The Fiscal Speed Bumps Ahead: After the Debt Ceiling
Last month, we highlighted the “fiscal speed bumps” resulting from the fiscal cliff deal. With the signing of the bill which temporarily waived the debt limit by President Obama on Monday night, we can scratch off one fiscal speed bump and add three more.
Congress temporarily delayed dealing with one of several unsolved budget issues until mid-May by passing H.R. 325. The law suspends the “debt ceiling” for several months, giving the government authority to keep borrowing money to meet its obligations. The debt limit will be reinstated on May 19, with extraordinary measures likely delaying a debt limit crisis until August. The bill also added another provision that requires the House and Senate to pass a budget resolution in their respective houses in order for members to receive their pay on time. However, like some of the provisions in the American Taxpayer Relief Act (ATRA), which pulled the country back from the edge of the “fiscal cliff,” this new policy is just a short-term patch and there are still several speed bumps in the next couple of months that deserve the attention of Congress.
The updated infographic below shows instances where temporary measures expire or new policies take effect, serving as a reminder of just how busy fiscal challenges will keep Congress, especially in the next two years.
Speed bumps in the next year include:
- Sequestration takes effect: The fiscal cliff agreement delayed across-the-board cuts of $85 billion in this fiscal year under sequestration only until March 1. The cuts will be evenly divided between defense and domestic spending.
- FY 2013 Continuing Resolution expires: The current continuing resolution to fund the government will expire on March 27, which would trigger a government shutdown if neither a budget nor another continuing resolution is passed. If the federal government shuts down, all federal programs and services, except for the most essential, will be suspended. Additionally, if no budget resolution is passed by the April 15 deadline, on April 16th, members of Congress will have their salaries held in escrow until they pass a budget resolution.
- Debt ceiling reinstated: The recent legislation has essentially kicked the can down the road in the debt ceiling debate until May 19, at which point the Treasury Department will have to again undertake "extraordinary measures" to provide additional headroom. Congress will have to act to raise or waive the debt ceiling or risk a default on outstanding obligations once all of the extraordinary measures are finally exhausted over the summer.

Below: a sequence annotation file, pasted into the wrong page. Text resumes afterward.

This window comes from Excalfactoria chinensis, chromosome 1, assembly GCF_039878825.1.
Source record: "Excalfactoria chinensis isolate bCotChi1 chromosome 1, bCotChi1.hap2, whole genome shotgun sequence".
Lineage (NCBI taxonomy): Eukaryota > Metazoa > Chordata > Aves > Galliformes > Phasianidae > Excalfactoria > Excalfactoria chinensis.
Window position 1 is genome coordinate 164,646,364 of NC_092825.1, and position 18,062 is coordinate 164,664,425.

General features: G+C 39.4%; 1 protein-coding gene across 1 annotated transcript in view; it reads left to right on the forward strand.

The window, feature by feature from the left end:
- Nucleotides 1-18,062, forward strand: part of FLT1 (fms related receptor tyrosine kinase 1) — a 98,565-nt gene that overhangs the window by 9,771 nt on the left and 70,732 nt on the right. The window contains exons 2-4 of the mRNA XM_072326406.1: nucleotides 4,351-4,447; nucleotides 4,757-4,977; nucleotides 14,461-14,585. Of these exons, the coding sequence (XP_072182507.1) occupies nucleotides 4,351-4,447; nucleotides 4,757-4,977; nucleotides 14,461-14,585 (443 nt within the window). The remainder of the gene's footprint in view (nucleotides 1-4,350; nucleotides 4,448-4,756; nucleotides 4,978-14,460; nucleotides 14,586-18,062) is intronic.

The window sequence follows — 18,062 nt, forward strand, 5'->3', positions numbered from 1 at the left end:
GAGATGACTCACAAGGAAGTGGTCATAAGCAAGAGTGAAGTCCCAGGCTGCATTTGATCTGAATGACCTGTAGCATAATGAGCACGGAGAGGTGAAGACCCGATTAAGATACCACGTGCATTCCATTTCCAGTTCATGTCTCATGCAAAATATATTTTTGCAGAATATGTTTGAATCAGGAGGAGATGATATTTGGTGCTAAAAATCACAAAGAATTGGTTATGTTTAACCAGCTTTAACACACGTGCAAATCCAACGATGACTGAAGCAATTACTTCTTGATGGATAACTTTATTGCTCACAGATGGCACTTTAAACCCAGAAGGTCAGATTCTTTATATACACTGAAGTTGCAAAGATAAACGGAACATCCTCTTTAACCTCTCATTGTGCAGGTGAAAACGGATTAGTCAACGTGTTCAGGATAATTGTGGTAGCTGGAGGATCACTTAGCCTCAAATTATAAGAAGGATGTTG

- Lower interest rates on student loans expire: Congress extended the 3.4 percent interest rate on federal Stafford loans last June for one year. That extension will expire on July 1, 2013 and interest rates on these loans will jump to 6.8 percent.
- Extraordinary debt ceiling measures are exhausted: After the U.S. officially hit the federal debt limit on December 31st, the Treasury Department began taking a number of “extraordinary measures” that provided $200 billion of headroom to prevent a default on outstanding obligations. Given the risk of default and the indefiniteness of the debt ceiling abatement, the exhaustion of the extraordinary measures could leave the U.S. on the brink of a default with many very serious implications for the economy.
- “Doc Fix,” farm bill, unemployment benefit extension, and tax extenders all expire: Many policies in the fiscal cliff package were only extended for one year. The expiration of the “doc fix” would cut Medicare physician payments by at least 25 percent in 2014. The maximum number of weeks individuals could collect unemployment benefits would fall from 73 weeks to 26. The farm bill would expire, with some laws reverting back to 1949. Additionally many individual and business “tax extenders” would expire, although these can be made retroactive in 2015 after they have expired (as the ATRA did). Once these extensions expire, doctors could stop seeing Medicare patients because of the sharp cut in payments and milk prices could go up steeply.
Not all of the speed bumps are bad policies that should be avoided. Some are temporary policies that truly were intended to be temporary measures to help the economy recover and should be allowed to expire as our economy continues to recover. Some are intentional deficit-reducing policies that should take effect as scheduled. Other policies, however, can and should be replaced with smarter, more targeted reforms.
It’s tempting to breathe a sigh of relief as H.R. 325 goes into law and we dodge another fiscal bullet just over a month after passing ATRA. ATRA eliminated many of the more fearsome fiscal challenges posed by the fiscal cliff, but the truth is that there are many more challenges coming down the pike. But the speed bumps we’ll face this year and beyond are as much opportunities as they are obstacles. If lawmakers take advantage of them, they can make meaningful progress toward reducing our deficits and making our debt sustainable.